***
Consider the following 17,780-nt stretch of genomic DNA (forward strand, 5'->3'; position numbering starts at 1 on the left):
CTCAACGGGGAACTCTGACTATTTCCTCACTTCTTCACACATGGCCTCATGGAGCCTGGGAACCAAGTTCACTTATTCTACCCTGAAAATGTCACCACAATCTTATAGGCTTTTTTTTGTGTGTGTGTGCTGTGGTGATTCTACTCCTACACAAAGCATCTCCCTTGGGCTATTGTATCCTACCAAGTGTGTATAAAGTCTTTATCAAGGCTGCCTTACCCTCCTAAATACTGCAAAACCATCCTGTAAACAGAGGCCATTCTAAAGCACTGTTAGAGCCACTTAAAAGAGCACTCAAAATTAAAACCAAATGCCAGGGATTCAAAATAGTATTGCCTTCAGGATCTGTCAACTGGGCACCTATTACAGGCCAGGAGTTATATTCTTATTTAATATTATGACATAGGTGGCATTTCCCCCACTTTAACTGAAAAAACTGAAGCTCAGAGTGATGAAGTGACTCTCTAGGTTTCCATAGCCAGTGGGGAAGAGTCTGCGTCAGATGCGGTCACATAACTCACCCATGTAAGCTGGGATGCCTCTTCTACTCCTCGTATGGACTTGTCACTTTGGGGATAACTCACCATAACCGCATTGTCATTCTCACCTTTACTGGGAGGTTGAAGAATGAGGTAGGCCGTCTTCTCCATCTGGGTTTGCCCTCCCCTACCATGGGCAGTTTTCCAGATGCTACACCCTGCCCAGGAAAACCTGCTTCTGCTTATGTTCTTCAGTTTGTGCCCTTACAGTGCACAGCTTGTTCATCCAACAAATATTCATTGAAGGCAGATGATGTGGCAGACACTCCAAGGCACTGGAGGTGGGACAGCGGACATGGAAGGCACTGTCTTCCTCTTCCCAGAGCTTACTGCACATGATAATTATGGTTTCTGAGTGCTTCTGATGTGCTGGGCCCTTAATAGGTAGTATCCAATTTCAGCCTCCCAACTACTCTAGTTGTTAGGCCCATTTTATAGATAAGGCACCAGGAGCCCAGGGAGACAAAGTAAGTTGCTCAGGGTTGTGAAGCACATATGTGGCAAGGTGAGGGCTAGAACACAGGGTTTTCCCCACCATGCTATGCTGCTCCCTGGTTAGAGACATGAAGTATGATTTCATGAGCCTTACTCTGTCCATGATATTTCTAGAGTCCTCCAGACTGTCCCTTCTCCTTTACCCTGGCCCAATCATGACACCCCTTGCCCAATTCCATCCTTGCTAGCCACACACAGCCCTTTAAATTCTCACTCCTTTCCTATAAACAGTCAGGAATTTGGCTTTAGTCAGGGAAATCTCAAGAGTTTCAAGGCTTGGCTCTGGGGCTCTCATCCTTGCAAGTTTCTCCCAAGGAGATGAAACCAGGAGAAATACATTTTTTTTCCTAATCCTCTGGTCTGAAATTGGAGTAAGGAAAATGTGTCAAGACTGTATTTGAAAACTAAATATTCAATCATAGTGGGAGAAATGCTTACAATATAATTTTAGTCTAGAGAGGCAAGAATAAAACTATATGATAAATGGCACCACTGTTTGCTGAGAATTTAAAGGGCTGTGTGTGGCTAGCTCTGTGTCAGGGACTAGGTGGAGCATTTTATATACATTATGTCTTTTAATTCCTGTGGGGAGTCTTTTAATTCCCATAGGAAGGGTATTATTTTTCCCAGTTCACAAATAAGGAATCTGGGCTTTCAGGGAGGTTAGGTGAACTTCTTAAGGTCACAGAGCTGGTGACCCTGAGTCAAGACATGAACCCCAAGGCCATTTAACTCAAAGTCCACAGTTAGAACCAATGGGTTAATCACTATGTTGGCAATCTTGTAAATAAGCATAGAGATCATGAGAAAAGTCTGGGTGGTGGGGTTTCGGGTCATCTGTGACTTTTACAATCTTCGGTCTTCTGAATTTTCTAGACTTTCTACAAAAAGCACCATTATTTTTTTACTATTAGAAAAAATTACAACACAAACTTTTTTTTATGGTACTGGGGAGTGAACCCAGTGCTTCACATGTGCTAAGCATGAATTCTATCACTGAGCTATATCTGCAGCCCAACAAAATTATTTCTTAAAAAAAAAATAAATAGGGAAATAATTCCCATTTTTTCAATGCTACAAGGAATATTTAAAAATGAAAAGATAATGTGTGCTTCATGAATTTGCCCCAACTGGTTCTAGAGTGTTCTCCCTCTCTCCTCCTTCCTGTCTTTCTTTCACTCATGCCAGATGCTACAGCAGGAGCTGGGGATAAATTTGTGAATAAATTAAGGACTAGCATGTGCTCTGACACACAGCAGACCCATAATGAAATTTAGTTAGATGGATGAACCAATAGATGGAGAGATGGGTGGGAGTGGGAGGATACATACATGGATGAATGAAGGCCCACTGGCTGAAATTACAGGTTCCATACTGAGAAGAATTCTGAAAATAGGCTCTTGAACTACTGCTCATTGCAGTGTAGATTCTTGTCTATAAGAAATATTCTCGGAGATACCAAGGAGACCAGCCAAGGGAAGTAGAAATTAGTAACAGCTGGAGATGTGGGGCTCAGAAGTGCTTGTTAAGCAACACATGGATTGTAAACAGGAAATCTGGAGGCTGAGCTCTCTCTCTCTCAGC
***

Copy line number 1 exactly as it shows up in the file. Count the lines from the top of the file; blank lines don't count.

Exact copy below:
Consider the following 17,780-nt stretch of genomic DNA (forward strand, 5'->3'; position numbering starts at 1 on the left):